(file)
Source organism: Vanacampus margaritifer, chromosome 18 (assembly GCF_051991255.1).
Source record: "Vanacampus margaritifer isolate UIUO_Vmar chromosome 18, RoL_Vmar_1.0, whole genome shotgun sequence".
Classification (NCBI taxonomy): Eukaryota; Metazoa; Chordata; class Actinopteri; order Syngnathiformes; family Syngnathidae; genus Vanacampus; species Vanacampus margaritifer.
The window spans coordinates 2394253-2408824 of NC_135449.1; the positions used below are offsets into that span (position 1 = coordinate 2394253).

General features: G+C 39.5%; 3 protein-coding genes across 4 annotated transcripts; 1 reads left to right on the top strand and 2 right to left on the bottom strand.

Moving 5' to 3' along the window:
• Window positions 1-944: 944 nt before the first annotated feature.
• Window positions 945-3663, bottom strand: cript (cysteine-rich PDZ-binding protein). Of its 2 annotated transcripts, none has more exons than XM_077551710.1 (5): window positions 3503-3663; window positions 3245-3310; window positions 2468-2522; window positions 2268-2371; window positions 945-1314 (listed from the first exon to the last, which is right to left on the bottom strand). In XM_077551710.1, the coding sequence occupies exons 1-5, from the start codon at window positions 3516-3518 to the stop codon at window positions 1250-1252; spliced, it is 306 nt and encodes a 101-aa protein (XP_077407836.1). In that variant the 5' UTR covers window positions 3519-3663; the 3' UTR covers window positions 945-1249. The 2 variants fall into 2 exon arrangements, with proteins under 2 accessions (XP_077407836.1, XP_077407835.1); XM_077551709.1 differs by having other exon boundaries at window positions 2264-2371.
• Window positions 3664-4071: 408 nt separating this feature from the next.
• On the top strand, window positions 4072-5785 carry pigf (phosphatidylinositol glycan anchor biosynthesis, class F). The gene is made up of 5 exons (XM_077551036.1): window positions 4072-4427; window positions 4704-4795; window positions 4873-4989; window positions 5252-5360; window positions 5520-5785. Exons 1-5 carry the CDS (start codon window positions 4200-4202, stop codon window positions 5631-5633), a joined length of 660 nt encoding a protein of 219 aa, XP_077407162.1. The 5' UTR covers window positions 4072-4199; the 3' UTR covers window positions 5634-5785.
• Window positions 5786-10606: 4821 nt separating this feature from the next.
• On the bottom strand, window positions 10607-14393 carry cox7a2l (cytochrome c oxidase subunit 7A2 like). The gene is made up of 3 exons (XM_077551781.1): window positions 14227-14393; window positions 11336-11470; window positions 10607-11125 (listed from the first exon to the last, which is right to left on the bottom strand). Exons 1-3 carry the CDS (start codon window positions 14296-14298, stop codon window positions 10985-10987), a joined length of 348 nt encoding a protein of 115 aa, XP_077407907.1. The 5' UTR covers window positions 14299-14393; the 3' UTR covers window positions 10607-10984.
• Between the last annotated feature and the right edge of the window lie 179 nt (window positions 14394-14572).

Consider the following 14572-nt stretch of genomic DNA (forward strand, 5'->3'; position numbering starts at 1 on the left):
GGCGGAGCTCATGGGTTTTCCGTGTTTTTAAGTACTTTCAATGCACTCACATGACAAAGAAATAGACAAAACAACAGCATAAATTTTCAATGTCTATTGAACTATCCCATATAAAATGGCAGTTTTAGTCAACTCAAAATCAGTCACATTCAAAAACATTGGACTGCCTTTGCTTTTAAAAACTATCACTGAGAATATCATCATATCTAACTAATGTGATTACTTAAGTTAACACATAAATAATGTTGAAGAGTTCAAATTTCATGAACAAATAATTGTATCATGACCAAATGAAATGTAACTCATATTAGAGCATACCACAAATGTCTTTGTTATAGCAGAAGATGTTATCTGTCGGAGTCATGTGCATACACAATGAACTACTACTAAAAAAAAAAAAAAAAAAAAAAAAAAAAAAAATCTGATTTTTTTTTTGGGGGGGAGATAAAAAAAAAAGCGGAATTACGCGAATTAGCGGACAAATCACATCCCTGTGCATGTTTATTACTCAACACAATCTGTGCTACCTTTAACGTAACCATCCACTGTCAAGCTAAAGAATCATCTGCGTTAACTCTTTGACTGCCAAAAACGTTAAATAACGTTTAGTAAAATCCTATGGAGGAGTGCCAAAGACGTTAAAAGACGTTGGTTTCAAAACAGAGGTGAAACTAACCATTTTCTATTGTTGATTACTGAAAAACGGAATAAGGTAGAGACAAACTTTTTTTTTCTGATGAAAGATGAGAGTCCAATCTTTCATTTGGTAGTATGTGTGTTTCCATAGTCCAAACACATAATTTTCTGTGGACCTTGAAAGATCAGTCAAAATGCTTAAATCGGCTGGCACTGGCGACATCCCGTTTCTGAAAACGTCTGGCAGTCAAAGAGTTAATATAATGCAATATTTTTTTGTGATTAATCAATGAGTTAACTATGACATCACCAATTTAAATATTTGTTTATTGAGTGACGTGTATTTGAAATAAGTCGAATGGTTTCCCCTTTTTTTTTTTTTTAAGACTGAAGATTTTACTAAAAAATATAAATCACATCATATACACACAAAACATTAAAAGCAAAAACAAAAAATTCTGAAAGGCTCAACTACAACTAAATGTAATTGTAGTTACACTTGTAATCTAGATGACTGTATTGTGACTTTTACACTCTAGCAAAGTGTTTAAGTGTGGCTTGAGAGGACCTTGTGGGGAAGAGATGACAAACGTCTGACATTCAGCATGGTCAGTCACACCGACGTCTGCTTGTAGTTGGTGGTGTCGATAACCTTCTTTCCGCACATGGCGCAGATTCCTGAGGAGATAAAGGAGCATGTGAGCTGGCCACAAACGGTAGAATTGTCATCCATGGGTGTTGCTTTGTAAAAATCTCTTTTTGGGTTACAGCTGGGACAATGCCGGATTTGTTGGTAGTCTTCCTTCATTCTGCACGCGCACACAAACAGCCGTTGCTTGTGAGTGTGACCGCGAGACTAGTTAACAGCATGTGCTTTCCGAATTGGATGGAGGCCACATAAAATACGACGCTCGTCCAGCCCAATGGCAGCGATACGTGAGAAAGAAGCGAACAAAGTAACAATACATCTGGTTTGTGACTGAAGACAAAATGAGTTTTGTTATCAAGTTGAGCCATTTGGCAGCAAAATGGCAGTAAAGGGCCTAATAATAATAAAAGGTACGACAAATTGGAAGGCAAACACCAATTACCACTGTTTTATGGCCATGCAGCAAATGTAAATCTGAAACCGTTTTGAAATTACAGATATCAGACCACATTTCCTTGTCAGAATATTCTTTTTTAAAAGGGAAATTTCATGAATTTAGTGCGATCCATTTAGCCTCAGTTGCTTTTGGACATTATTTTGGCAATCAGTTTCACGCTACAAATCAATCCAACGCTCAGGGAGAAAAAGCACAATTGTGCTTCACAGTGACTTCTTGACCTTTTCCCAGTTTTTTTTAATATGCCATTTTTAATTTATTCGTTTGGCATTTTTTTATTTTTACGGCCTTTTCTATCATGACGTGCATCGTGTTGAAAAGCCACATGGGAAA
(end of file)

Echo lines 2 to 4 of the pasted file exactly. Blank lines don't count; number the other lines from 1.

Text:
Source record: "Vanacampus margaritifer isolate UIUO_Vmar chromosome 18, RoL_Vmar_1.0, whole genome shotgun sequence".
Classification (NCBI taxonomy): Eukaryota; Metazoa; Chordata; class Actinopteri; order Syngnathiformes; family Syngnathidae; genus Vanacampus; species Vanacampus margaritifer.
The window spans coordinates 2394253-2408824 of NC_135449.1; the positions used below are offsets into that span (position 1 = coordinate 2394253).